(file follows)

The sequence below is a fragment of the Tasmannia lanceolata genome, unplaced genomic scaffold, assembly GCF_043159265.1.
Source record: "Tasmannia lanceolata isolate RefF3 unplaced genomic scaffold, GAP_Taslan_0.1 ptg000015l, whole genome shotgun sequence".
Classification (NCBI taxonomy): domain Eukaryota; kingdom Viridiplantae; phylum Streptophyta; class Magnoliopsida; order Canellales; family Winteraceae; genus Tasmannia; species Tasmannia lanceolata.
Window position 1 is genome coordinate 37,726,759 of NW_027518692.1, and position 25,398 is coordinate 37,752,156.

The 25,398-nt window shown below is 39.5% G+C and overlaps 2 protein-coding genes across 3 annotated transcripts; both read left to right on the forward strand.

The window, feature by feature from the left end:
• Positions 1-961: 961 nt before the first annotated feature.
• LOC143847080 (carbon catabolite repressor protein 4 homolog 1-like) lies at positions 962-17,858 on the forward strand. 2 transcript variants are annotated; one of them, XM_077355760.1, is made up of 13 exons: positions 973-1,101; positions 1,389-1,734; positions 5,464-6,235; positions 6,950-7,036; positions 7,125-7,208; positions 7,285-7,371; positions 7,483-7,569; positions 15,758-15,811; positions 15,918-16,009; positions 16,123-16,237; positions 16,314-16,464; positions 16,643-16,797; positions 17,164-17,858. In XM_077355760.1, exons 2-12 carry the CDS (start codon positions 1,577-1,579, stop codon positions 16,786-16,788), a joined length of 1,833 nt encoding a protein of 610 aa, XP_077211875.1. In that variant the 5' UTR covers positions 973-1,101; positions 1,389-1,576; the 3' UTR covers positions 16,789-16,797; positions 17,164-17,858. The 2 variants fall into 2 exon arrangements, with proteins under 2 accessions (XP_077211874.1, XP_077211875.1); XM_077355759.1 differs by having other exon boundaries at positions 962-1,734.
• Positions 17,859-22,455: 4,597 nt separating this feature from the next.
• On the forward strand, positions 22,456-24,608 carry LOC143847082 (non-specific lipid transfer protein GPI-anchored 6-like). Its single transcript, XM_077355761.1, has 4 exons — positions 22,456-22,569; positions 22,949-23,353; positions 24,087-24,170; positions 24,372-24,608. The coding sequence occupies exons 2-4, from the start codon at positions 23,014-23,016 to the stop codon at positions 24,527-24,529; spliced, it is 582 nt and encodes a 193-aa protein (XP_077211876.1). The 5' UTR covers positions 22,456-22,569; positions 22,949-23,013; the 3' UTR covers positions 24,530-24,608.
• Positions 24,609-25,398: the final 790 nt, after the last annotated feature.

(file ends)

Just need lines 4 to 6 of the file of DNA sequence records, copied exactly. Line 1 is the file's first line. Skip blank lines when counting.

Window position 1 is genome coordinate 37,726,759 of NW_027518692.1, and position 25,398 is coordinate 37,752,156.

The 25,398-nt window shown below is 39.5% G+C and overlaps 2 protein-coding genes across 3 annotated transcripts; both read left to right on the forward strand.

The window, feature by feature from the left end: